–As an alternate to the above, I’ll also soon be including a FREE monthly group call-in session. (Watch my blog – still setting that up.)

© 2013, jumptoconsulting.com. All rights reserved.

Blog Post #100… What next???

Can’t believe we just hit 100 blog posts! Who would have thought there were a hundred things to say about starting and building a small consulting practice?

Well, after two years, there are still plenty of ideas to share and explore. In fact, my original list of possible posts has actually grown.

As soon as the Lead Generation series is done, we’ll begin a series on selling your services — something that seems to scare a lot of people. But is no big deal, as I learned in ten years as a sales engineer working with my technical colleagues.

We’ll also explore fee setting, the number two question I hear after “How do you get your clients, anyway?” We’ll address start up issues too.

Been musing over a few other ideas on where to go with this blog. So check out the new page titled Services.

Some free, some for a nominal fee. Not trying to make a fortune, but any revenues we get will help pay the expenses for running the site, along with adding some new features down the road.

Here is a quick overview:

  • If you have a quick question and are not in a hurry for an answer, drop me an e-mail. If time allows, I’ll give you a personal answer. If not, I’ll at least sanitize it and answer in a future post. FREE
  • Or, join me for a monthly teleconference. Still working on the details, but watch my blog.¬† Also FREE. (Borrowed this idea from Pam Slim at Escape From Cubicle Nation. Fellow Arizonan Pam was an inspiration for this blog. )
  • Watch the blog for on-line classes. Initially will be done as a series of webinars. Two are already prepared. May add discussion sessions and forums for subsequent offerings. INTERESTED? Please let me know.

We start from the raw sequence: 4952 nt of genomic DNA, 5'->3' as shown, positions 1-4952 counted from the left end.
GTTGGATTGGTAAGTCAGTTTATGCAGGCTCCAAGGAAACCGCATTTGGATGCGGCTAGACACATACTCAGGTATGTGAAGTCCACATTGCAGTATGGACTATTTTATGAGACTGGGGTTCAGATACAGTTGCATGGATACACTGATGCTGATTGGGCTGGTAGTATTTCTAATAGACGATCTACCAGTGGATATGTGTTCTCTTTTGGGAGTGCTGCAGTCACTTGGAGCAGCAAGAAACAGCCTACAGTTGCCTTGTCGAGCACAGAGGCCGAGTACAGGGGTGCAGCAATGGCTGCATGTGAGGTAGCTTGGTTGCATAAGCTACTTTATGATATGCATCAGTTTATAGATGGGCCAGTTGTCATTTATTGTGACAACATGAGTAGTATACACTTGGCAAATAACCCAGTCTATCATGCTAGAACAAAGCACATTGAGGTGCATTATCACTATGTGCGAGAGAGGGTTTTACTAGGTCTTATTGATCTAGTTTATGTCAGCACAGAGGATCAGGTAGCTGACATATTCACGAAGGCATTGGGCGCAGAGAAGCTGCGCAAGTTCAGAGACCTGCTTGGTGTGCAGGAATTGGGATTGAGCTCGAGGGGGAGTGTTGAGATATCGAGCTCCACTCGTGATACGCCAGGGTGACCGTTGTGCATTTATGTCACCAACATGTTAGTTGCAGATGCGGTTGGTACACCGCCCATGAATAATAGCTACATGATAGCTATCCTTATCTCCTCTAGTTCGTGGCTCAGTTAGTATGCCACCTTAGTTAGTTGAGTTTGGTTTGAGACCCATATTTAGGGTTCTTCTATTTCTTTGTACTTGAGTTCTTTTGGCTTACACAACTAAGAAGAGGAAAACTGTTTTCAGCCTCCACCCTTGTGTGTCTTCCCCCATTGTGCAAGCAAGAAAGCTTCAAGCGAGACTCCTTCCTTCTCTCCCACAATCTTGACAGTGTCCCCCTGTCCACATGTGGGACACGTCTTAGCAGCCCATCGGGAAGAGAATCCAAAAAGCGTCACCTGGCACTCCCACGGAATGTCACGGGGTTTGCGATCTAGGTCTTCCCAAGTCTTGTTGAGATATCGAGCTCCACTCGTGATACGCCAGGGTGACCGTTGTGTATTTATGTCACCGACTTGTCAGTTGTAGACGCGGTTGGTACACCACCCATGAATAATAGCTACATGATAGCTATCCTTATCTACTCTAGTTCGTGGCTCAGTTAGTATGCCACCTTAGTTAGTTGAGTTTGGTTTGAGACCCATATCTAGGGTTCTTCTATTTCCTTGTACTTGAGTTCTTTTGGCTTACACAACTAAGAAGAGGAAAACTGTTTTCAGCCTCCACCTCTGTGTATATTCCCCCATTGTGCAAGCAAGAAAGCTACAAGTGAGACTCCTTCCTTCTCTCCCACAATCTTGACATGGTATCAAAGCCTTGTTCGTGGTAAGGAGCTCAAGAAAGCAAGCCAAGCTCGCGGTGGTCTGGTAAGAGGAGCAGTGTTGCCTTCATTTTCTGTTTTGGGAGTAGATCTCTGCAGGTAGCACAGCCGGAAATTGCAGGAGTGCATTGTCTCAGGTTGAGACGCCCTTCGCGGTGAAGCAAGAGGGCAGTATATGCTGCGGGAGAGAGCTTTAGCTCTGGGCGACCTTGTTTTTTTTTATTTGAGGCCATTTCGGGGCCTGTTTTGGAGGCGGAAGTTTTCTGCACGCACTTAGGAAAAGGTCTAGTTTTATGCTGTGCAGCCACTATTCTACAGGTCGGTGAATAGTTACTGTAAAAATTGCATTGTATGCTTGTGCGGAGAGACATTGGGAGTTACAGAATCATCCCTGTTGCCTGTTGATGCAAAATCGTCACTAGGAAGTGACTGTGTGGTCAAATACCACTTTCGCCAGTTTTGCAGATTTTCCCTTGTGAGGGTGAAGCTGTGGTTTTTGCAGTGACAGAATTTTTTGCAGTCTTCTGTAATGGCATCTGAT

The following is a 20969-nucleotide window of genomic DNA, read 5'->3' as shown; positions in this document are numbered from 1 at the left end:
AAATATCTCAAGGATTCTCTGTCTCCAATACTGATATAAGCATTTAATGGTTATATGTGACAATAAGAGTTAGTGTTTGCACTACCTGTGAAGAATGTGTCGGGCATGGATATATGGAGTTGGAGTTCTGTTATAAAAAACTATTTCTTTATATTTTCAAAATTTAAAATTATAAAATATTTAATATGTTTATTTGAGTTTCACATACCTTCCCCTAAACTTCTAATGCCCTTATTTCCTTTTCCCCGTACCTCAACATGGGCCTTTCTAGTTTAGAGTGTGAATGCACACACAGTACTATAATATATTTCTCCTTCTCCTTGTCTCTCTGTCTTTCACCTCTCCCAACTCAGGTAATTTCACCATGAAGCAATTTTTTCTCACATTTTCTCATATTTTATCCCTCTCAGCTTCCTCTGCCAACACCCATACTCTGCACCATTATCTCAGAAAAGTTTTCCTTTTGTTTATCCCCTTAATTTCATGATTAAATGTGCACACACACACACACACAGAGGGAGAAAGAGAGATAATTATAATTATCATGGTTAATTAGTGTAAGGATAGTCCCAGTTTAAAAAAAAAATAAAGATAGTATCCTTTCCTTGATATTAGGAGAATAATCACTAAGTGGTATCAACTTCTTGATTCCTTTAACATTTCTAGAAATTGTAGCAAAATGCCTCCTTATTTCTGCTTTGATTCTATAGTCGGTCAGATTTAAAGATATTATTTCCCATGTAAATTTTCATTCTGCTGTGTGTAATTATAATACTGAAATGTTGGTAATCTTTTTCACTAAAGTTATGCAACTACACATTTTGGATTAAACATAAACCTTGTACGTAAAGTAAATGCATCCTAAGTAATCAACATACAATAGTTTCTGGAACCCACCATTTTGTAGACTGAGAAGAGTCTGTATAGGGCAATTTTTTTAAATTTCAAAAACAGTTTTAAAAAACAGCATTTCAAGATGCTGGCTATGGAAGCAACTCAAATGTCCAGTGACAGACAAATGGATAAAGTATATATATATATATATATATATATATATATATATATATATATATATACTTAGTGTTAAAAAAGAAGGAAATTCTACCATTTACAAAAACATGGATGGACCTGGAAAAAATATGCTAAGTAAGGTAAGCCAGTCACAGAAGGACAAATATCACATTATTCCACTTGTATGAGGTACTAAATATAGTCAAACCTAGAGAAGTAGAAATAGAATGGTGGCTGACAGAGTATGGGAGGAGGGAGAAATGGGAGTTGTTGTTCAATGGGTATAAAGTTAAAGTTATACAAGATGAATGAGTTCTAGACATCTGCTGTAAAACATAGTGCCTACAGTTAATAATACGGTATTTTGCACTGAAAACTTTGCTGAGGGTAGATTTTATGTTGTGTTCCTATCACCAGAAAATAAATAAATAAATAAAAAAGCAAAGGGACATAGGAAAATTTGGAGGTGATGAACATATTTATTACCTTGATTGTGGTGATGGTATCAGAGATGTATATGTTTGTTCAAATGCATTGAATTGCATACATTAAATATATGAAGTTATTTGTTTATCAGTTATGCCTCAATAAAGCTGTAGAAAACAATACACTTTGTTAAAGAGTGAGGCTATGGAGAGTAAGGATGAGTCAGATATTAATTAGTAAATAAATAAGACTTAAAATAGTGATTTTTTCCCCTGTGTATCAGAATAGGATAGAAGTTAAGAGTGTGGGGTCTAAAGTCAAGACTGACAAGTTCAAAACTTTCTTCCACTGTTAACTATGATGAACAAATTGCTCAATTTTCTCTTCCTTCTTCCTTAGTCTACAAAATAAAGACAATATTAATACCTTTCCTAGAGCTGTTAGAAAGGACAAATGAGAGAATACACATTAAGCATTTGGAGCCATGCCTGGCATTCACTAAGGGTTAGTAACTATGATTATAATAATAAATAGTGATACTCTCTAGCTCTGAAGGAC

• The book. Still a goal, but not sure it is the best use of time for now. The blog and on-line classes might help more people in a shorter time frame. Don’t need it for the ego boost — have already written or co-written several technical books, plus hundreds of articles.¬† So the book deadline is now TBD.

Caution Рif you are receiving my blog  by RSS subscription, please change to an e-mail subscription. Google will be dropping RSS in July 2013, so the future is uncertain. As always, our e-mail lists are PRIVATE, and will not be shared, rented, or sold.

Finally, a big THANK YOU to my readers! Several have commented privately, and I appreciate hearing¬† from you. A comment or short e-mail always gives me a boost and the incentive to keep going.¬† If nothing else, it is proof I’m not just babbling to myself.

And now that the house remodeling is finally done, on to the next 100 posts!

© 2013, jumptoconsulting.com. All rights reserved.

You don’t need to outrun the bear…

One of my favorite stories, I often share this with wanabee or newbie consultants. It goes like this:

Pat and Mike are out in the woods hunting. They hear a lot of noise in the brush, and suddenly a bear appears fifty yards away.

They decide to run. But after a few yards, Pat stops, drops his backpack, and removes his heavy boots.

Mike says, “Fool, you can’t outrun the bear that way.”

To which Pat replies, “I don’t have to outrun the bear. I just have to outrun YOU.” (With apologies to me Irish friends and ancestors.)

Yes, it is an old story, and a bit corny too. But it does capture the essence of what we do as consultants. You don’t need to know everything about everything — you just need to know enough to help your clients.

Too many people worry about the bear. Rather than jump in, they hold back. They already know enough to be a successful consultant, but they keep spending more time and more money on more seminars, more workshops, more books, more programs, more CDs, more DVDs, or more ???

And there are plenty who feed on those insecurities — particularly in the on-line world.¬† Ever wonder why they aren’t out there doing it for themselves?

In fairness, there are a few (VERY few as near as I can tell) who have actually done what they promote, and who are willing to share what they know at a reasonable price (sometimes even for free.) Those are the ones you want to follow and learn from!

No, you don’t need to outrun the bear. But you do need to get into the hunt. And best to do so with those who already know how to hunt, and how to outrun the other guy in the first place.

Happy hunting!

© 2013, jumptoconsulting.com. All rights reserved.